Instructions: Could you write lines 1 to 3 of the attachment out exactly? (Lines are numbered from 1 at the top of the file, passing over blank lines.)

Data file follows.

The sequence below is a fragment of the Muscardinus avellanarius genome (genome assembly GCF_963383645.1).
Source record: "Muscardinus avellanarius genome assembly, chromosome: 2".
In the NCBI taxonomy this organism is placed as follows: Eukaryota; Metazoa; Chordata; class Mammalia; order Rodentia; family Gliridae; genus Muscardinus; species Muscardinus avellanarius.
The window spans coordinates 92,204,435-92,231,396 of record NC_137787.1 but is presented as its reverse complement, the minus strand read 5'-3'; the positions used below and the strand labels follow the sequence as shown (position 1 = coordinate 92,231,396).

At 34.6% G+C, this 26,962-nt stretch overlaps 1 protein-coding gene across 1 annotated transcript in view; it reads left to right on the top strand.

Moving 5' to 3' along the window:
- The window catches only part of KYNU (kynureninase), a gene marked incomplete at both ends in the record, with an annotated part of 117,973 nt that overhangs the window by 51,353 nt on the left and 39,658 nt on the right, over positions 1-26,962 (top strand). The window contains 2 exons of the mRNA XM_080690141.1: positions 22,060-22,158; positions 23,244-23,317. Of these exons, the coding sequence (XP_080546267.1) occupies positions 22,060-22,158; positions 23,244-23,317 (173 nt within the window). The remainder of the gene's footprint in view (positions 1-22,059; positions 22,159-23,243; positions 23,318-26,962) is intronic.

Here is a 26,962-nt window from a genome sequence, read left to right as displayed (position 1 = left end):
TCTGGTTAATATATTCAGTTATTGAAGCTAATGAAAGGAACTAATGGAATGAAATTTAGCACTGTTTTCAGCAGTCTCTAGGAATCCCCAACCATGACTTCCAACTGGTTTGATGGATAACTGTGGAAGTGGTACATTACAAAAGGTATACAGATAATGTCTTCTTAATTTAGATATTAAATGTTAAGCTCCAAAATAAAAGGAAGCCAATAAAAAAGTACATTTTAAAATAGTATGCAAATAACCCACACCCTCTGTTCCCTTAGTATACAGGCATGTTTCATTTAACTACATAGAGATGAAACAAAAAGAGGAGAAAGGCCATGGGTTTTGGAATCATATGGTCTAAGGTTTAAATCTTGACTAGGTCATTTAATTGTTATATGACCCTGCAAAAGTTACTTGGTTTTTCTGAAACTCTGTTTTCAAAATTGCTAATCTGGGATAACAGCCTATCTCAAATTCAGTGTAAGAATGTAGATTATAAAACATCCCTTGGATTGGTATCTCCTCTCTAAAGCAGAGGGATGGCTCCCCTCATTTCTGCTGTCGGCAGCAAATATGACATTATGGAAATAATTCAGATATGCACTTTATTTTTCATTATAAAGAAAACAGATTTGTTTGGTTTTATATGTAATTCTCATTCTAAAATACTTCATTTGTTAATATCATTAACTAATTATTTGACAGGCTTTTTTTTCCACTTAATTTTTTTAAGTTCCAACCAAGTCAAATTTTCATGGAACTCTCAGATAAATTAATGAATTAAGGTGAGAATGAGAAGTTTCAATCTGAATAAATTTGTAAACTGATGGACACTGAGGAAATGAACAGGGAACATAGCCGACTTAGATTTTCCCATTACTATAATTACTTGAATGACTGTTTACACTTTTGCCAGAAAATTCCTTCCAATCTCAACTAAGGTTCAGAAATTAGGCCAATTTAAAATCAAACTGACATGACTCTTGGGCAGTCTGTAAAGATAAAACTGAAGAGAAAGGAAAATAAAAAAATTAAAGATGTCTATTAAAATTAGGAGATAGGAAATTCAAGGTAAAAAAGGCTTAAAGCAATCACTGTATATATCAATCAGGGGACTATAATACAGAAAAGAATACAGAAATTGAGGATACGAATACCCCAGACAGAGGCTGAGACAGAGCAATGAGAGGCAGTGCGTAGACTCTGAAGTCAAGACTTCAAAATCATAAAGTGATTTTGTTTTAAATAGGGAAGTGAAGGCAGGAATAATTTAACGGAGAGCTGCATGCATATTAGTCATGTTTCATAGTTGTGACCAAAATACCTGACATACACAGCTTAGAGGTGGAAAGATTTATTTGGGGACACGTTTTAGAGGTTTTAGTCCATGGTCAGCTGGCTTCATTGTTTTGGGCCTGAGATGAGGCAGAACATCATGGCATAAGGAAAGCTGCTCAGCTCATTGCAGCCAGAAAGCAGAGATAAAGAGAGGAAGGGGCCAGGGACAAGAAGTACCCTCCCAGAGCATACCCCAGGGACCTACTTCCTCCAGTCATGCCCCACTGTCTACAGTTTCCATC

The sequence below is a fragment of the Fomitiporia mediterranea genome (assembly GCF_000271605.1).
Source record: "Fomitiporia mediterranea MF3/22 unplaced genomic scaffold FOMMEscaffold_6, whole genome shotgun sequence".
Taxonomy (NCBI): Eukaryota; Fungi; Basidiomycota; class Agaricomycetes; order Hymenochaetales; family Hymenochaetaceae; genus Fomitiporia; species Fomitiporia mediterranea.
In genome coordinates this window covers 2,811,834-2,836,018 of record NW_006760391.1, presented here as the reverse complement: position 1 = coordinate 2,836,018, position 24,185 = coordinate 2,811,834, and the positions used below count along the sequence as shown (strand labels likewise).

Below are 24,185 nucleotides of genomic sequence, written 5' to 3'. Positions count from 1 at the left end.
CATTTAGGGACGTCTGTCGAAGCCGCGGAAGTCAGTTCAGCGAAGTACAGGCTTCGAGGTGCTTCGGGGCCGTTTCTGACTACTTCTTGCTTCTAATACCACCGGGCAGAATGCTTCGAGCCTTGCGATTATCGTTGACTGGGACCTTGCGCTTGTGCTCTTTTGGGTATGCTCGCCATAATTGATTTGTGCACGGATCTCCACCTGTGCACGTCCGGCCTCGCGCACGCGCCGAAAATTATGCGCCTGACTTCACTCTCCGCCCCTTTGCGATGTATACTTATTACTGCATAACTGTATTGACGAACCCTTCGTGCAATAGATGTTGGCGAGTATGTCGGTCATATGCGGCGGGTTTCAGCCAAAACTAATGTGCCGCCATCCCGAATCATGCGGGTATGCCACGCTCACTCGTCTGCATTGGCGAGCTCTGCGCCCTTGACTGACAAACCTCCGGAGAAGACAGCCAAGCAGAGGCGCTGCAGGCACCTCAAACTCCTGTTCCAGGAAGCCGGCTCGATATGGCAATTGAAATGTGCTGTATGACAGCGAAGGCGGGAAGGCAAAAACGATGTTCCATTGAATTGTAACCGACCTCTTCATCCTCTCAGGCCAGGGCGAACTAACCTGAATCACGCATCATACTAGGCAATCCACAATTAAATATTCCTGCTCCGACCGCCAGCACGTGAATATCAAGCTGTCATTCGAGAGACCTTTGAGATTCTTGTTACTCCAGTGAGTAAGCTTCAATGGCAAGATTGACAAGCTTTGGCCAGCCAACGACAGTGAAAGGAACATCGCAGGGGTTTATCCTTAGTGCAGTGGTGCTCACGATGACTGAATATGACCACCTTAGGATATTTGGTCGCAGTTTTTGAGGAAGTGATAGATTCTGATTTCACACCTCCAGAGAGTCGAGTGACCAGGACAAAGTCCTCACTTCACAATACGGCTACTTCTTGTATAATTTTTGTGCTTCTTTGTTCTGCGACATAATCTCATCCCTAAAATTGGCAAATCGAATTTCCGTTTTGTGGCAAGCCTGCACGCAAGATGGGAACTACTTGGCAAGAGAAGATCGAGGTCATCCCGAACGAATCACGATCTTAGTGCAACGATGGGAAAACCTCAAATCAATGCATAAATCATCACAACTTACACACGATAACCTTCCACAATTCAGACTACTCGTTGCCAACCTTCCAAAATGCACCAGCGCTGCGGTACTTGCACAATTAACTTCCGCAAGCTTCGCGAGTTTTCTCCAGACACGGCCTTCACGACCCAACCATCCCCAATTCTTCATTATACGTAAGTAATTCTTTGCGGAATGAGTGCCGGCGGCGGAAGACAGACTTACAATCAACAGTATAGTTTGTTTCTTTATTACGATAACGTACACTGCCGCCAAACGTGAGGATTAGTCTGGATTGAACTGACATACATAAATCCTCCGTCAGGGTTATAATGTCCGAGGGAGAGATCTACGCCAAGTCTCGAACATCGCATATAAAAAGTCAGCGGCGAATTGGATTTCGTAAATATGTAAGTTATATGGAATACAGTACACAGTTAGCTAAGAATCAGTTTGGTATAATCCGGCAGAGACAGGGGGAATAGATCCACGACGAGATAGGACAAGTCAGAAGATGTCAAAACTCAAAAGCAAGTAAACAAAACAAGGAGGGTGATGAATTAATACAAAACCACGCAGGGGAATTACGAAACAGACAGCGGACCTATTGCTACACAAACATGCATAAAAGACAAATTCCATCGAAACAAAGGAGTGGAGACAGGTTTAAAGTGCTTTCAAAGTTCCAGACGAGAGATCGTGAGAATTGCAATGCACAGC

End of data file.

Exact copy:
The sequence below is a fragment of the Muscardinus avellanarius genome (genome assembly GCF_963383645.1).
Source record: "Muscardinus avellanarius genome assembly, chromosome: 2".
In the NCBI taxonomy this organism is placed as follows: Eukaryota; Metazoa; Chordata; class Mammalia; order Rodentia; family Gliridae; genus Muscardinus; species Muscardinus avellanarius.